Station:  Tithe Barn / Inn (Gasthaus zum Adler)
These days, it’s an inn, but it used to be a monastic storehouse. The date of 1734 can be seen on one of the lintels, but the location and the architecture suggest that the building is older.
It was originally part of the monastery complex and served as a tithe barn – the warehouse where the tithe was stored, that is, the taxes paid in kind. The monastery’s administrators were based in the prelacy on the opposite side of the road. They levied the taxes, which the farmers then delivered to the tithe barn. The prelacy and the tithe barn were linked by an underground passage which has since been filled in.
But even before secularisation in 1806, the storehouse was apparently converted into an inn. The name of the building, "Gasthaus zum Adler", “The Eagle Inn”, probably also dates from this period. Schuttern was part of the sovereign territory of the House of Habsburg at that time, and the emblem of the Habsburg monarchy is the double-headed eagle. Which is why the eagle on the wrought-iron inn sign has two heads. It has survived the centuries and now adorns the public room of the inn, which is Schuttern’s last surviving drinking establishment.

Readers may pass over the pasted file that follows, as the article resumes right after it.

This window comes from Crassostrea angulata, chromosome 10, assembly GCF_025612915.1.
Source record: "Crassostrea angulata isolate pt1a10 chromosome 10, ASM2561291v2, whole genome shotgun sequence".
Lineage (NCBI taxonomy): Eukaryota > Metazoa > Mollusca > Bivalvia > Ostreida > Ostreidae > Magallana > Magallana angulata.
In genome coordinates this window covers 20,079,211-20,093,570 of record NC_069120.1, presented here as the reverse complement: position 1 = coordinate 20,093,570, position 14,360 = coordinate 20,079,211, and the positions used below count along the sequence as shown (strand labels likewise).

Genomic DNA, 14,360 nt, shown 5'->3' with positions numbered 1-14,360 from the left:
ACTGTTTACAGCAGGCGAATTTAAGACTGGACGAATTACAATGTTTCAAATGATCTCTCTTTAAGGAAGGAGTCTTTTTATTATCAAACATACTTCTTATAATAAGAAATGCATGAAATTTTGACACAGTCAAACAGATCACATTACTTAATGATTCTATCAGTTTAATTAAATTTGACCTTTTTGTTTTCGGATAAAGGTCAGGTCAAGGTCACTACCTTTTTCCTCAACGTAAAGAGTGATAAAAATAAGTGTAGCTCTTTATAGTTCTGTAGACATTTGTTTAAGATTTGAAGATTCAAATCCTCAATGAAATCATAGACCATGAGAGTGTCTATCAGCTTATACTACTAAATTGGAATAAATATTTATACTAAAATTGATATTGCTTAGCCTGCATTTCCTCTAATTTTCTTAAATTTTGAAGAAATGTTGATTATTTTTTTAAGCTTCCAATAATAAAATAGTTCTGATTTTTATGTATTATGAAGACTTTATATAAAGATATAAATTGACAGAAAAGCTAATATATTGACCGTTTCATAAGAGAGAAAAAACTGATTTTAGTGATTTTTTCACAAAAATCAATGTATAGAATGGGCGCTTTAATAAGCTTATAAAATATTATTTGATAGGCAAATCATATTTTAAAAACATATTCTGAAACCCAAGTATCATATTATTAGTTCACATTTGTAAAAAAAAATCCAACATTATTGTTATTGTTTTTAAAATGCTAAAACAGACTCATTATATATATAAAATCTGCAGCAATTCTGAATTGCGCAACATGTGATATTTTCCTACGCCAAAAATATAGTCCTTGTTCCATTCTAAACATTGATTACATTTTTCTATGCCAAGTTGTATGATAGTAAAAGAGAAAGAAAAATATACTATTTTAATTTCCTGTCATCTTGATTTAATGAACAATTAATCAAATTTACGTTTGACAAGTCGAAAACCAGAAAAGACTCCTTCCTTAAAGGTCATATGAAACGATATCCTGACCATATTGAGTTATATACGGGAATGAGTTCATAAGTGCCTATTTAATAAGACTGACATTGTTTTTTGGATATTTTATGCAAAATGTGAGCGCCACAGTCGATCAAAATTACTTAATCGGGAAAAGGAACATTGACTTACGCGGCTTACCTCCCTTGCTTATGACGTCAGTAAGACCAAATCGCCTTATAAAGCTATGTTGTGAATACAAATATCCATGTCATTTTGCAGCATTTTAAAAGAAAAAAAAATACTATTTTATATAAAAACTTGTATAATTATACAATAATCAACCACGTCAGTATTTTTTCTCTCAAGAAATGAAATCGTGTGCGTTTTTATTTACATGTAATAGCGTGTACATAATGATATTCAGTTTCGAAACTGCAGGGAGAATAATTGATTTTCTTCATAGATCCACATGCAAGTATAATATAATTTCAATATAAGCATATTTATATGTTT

Pilgrims walking the Way of St. James can not only enjoy a good home-cooked meal at “The Eagle Inn”, they can even get a Schuttern pilgrim stamp.
All depictions: © Historischer Verein Schuttern 603 e.V. / Gemeinde Friesenheim